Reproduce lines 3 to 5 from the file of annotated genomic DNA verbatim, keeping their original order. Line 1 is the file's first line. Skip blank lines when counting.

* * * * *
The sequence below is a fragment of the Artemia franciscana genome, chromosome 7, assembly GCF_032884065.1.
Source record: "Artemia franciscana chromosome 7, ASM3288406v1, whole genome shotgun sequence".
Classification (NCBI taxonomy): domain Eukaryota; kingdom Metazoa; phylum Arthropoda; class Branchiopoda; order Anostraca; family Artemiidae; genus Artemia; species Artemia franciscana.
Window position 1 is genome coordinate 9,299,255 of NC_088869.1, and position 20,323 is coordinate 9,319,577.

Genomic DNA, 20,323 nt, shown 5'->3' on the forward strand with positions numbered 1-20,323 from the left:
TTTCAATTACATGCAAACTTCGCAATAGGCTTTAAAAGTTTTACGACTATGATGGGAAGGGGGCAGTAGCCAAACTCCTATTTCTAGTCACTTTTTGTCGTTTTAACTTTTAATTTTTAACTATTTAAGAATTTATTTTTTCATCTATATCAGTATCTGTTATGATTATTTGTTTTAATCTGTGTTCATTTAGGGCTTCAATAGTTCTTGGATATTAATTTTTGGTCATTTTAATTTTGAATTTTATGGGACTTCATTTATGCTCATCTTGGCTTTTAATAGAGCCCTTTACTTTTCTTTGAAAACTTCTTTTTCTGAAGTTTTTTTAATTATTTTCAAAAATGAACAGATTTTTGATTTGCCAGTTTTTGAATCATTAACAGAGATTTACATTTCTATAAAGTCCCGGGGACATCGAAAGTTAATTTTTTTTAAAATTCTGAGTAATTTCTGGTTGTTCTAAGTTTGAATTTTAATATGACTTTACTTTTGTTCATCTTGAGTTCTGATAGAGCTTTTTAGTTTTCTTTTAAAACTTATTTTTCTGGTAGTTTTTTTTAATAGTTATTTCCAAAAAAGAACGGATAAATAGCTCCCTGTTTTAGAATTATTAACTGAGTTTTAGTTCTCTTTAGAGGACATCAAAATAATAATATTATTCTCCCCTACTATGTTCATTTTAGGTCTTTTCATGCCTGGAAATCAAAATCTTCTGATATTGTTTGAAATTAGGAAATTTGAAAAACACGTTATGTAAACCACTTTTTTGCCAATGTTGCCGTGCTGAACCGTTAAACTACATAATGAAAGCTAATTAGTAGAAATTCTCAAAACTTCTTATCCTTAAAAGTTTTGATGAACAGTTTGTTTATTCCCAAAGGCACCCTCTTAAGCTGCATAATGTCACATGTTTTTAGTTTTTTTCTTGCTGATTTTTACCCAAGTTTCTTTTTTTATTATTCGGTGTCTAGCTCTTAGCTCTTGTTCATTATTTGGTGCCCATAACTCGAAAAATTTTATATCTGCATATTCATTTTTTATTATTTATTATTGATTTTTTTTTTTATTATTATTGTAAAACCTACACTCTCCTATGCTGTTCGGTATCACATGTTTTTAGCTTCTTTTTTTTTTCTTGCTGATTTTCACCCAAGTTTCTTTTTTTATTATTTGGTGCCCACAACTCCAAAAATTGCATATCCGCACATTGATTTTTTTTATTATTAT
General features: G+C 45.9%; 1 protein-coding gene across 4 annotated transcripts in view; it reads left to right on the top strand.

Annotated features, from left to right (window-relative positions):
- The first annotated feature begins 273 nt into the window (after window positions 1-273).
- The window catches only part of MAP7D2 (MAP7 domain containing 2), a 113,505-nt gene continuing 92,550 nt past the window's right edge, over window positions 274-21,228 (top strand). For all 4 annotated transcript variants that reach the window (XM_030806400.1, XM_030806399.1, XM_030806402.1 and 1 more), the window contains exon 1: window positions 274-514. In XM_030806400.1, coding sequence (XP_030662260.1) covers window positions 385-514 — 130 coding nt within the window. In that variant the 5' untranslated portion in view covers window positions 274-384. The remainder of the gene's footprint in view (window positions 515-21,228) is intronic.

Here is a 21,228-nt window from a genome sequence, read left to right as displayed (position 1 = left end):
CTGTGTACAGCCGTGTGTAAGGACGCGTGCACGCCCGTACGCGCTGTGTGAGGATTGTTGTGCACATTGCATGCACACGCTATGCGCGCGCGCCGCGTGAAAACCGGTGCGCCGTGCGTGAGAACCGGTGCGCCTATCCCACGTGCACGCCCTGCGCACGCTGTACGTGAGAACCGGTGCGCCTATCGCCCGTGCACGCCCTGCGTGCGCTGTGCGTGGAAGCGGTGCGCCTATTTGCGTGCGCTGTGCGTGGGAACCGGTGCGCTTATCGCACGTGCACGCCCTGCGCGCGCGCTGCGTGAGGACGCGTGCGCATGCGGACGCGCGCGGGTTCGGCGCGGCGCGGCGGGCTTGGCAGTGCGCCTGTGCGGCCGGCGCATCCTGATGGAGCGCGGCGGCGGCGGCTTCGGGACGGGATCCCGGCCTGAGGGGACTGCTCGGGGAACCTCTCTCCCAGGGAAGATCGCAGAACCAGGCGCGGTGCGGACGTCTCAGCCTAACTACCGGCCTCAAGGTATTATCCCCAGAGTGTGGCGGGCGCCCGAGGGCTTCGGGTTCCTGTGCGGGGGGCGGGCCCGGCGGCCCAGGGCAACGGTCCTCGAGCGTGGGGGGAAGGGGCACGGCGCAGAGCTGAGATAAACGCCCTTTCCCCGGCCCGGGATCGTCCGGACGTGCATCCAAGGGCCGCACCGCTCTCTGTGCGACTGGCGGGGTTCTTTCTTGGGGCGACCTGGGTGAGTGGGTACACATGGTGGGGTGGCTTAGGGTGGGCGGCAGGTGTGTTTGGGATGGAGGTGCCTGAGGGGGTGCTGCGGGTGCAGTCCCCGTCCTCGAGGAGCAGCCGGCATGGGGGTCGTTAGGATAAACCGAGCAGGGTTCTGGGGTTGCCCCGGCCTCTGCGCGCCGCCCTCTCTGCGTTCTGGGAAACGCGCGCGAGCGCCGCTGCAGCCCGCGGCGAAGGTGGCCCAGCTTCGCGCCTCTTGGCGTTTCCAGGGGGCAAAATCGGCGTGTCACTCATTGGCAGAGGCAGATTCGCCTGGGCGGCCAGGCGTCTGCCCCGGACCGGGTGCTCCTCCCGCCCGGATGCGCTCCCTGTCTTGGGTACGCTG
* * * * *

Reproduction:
Classification (NCBI taxonomy): domain Eukaryota; kingdom Metazoa; phylum Arthropoda; class Branchiopoda; order Anostraca; family Artemiidae; genus Artemia; species Artemia franciscana.
Window position 1 is genome coordinate 9,299,255 of NC_088869.1, and position 20,323 is coordinate 9,319,577.

Genomic DNA, 20,323 nt, shown 5'->3' on the forward strand with positions numbered 1-20,323 from the left: